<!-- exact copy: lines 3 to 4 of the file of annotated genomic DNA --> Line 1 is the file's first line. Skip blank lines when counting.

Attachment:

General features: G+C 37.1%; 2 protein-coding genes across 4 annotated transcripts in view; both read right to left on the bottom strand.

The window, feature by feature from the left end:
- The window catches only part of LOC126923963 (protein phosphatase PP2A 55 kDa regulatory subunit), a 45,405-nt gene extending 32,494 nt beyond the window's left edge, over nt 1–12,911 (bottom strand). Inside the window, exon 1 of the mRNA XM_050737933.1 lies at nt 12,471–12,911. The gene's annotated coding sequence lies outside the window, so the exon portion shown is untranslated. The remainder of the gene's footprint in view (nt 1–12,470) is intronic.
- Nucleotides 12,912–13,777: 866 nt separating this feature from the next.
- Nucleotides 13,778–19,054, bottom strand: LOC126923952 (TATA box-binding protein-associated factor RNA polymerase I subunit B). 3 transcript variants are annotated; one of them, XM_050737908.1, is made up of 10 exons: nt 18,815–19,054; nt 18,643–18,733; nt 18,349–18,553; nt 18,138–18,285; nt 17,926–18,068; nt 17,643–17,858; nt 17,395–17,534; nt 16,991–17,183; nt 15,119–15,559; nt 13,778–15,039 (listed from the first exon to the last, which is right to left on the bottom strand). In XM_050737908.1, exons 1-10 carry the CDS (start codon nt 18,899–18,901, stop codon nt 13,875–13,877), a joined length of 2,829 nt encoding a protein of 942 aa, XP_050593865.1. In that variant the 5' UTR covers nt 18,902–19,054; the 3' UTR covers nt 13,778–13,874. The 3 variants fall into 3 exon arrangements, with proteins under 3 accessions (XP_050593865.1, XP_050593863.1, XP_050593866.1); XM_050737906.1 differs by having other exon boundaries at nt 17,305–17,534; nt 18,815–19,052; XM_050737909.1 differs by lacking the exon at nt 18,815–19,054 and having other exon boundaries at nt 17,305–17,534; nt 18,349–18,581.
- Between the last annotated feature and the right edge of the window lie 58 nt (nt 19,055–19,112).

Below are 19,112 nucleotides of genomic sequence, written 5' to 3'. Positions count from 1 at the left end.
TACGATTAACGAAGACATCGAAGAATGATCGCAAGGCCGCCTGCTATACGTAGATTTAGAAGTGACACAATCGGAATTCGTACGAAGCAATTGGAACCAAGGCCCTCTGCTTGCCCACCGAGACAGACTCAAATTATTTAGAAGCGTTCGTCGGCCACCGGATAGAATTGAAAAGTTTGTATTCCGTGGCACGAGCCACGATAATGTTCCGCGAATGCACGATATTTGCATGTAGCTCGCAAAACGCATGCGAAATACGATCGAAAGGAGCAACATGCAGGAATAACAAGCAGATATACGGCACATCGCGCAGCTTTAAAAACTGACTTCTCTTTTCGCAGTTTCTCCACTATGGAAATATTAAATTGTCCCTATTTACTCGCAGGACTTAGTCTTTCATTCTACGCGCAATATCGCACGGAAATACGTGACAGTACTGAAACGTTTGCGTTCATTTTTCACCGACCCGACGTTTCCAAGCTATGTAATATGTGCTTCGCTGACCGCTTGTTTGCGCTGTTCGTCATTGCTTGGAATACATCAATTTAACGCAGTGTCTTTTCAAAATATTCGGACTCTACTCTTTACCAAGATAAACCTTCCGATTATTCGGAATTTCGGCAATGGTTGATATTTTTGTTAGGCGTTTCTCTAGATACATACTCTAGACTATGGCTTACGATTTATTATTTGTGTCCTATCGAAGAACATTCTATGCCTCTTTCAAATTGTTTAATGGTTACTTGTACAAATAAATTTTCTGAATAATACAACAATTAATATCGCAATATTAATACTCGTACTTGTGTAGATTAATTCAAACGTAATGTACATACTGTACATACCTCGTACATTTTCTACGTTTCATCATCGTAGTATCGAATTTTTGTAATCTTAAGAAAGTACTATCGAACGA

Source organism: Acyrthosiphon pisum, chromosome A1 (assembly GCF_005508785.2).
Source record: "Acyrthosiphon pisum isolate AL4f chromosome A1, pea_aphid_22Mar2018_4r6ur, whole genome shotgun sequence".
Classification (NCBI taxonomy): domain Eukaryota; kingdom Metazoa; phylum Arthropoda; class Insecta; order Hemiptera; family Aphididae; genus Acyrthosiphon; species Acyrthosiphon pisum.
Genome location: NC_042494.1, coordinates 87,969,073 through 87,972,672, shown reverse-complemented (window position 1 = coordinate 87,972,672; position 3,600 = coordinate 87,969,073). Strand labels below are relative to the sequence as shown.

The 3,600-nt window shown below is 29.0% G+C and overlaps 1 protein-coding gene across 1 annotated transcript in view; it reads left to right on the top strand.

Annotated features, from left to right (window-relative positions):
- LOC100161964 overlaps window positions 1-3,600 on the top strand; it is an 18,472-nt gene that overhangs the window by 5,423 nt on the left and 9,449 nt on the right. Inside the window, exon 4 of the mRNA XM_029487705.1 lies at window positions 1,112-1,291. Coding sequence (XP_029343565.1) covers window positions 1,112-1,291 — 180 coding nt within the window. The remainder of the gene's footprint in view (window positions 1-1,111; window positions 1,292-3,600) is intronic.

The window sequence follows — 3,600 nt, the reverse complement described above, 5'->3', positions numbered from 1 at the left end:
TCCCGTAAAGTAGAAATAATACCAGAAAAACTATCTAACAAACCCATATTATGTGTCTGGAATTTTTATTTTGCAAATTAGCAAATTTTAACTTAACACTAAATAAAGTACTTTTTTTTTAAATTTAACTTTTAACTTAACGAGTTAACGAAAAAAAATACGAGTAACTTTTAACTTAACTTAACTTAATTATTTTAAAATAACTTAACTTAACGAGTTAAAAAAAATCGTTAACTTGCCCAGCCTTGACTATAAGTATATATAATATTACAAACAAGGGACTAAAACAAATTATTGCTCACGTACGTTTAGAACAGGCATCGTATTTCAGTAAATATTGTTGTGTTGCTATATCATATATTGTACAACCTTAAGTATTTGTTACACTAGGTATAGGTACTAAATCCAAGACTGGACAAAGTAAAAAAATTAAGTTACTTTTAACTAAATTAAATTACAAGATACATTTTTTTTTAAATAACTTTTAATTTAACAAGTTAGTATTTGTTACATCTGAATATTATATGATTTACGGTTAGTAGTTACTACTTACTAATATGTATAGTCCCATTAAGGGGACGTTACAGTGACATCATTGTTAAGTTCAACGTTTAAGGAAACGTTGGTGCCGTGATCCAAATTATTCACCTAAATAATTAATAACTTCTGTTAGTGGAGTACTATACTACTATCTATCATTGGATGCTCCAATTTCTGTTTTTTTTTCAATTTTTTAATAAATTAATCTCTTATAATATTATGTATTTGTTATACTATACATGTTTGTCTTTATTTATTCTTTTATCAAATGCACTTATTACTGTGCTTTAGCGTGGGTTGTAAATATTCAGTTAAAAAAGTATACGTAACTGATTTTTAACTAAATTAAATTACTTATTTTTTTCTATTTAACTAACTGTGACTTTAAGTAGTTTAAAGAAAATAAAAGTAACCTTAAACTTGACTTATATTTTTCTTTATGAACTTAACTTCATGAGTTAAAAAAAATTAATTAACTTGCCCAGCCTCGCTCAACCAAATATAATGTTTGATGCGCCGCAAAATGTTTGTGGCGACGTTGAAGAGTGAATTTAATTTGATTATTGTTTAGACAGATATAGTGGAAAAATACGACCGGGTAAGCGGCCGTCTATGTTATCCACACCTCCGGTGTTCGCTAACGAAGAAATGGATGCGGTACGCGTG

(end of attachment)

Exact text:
- The window catches only part of LOC126923963 (protein phosphatase PP2A 55 kDa regulatory subunit), a 45,405-nt gene extending 32,494 nt beyond the window's left edge, over nt 1–12,911 (bottom strand). Inside the window, exon 1 of the mRNA XM_050737933.1 lies at nt 12,471–12,911. The gene's annotated coding sequence lies outside the window, so the exon portion shown is untranslated. The remainder of the gene's footprint in view (nt 1–12,470) is intronic.
- Nucleotides 12,912–13,777: 866 nt separating this feature from the next.